A Macintosh Plus 1986 connected to modern Web | mumble in the jungle

A Macintosh Plus 1986 connected to modern Web


It is quite common in the world of computing experiment: Take a old computer, update your software to the extent possible, apply a serious amount of hacks and connect to the Web. Personally I have had such crossings with Windows 3.11 and Windows 98, but Jeff Keacher decided to take his adventure to end and connect nothing less than a Macintosh Plus. The project required the assistance of external hardware and Raspberry Pi , however, the end result was definitely worth it.

The pleasure of restoring something and keep it running even in these days contaminated with planned obsolescence and waste is immense. Should not even be an associated computer or electronics item. Furniture, clothing, a tool, kitchenware … anything goes. Often mistaken, and try to improve what is worse than before , but even that loss can be transformed into knowledge that will be useful next time. In the case of computers, we still have good availability of older drivers, manuals previous versions and full service. But more interesting is when we try to reconcile these old systems with the current Web. Flash, CSS, multimedia content and to the HTTPS protocol are complete strangers to the computers of the 80s. Jeff Keacher was privileged witness of that generation gap when it decided to sail his Macintosh Plus 1986 as amended.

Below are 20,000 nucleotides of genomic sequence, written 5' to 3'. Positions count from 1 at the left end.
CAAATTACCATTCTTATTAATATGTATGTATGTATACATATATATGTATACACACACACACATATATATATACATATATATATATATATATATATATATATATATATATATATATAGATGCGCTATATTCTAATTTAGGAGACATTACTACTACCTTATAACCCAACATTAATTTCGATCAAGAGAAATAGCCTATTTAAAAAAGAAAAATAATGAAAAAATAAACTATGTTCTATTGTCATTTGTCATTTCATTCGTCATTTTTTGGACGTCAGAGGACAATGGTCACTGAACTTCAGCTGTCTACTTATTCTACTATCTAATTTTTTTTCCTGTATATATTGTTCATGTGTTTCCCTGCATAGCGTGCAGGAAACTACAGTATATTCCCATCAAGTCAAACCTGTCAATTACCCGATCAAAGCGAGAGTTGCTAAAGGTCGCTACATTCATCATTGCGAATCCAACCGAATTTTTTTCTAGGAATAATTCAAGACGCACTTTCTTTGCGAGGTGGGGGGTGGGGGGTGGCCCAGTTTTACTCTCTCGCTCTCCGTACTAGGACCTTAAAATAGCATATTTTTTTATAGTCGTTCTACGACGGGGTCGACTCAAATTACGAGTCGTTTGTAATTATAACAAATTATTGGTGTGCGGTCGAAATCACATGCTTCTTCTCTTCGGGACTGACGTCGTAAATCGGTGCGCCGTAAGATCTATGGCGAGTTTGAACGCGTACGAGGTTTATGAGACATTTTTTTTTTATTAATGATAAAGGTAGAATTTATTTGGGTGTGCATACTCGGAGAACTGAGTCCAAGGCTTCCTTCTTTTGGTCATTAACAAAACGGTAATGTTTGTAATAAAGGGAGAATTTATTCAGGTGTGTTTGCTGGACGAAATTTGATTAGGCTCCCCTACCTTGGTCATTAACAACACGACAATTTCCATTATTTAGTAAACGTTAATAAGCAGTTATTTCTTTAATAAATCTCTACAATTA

A Plus Mac, Raspberry Pi, and much software. Fantastic

The first step was a little maintenance for the Mac itself. After having been stored for more than ten years, one of the capacitors in the power supply of the hard disk demanded permanent retirement. After replacing the capacitor, Keacher began searching for compatible software. The merger between 2.0 and MacTCP MacWeb proved stronger than expected under System 7, but the big challenge was to establish a physical connection between the Mac and the router. At that point is when he appears Raspberry Pi . Using a serial cable (or number if you prefer) , two adapters, one level shifter and combo MacWeb-MacTCP-MacPPP-SLiRP , the Raspberry Pi functioned as a kind of false modem . Place all the software in the Mac Plus required a dark pathway ZMODEM file transfer (that “yes” is old), using the terminal emulator Microphone already installed on the Mac.

The last piece of the puzzle came with the help of a friend Keacher, Tyler Hicks-Wright Who developed Macproxy a script that extracts all elements MacWeb can not interpret. This is how a special text version of the Web, viewed through a computer with 29-year-old is obtained. The experiment was a success … as long as you have patience. The Mac Plus has an 8 MHz processor, and input-output operations on serial port devour cycles, therefore, the load of each site takes about … six minutes, at best. Having known the torture of waiting ten minutes to download one megabyte (2 kilobytes per second with telephone modems, we were gods!) , those six minutes does not sound so bad.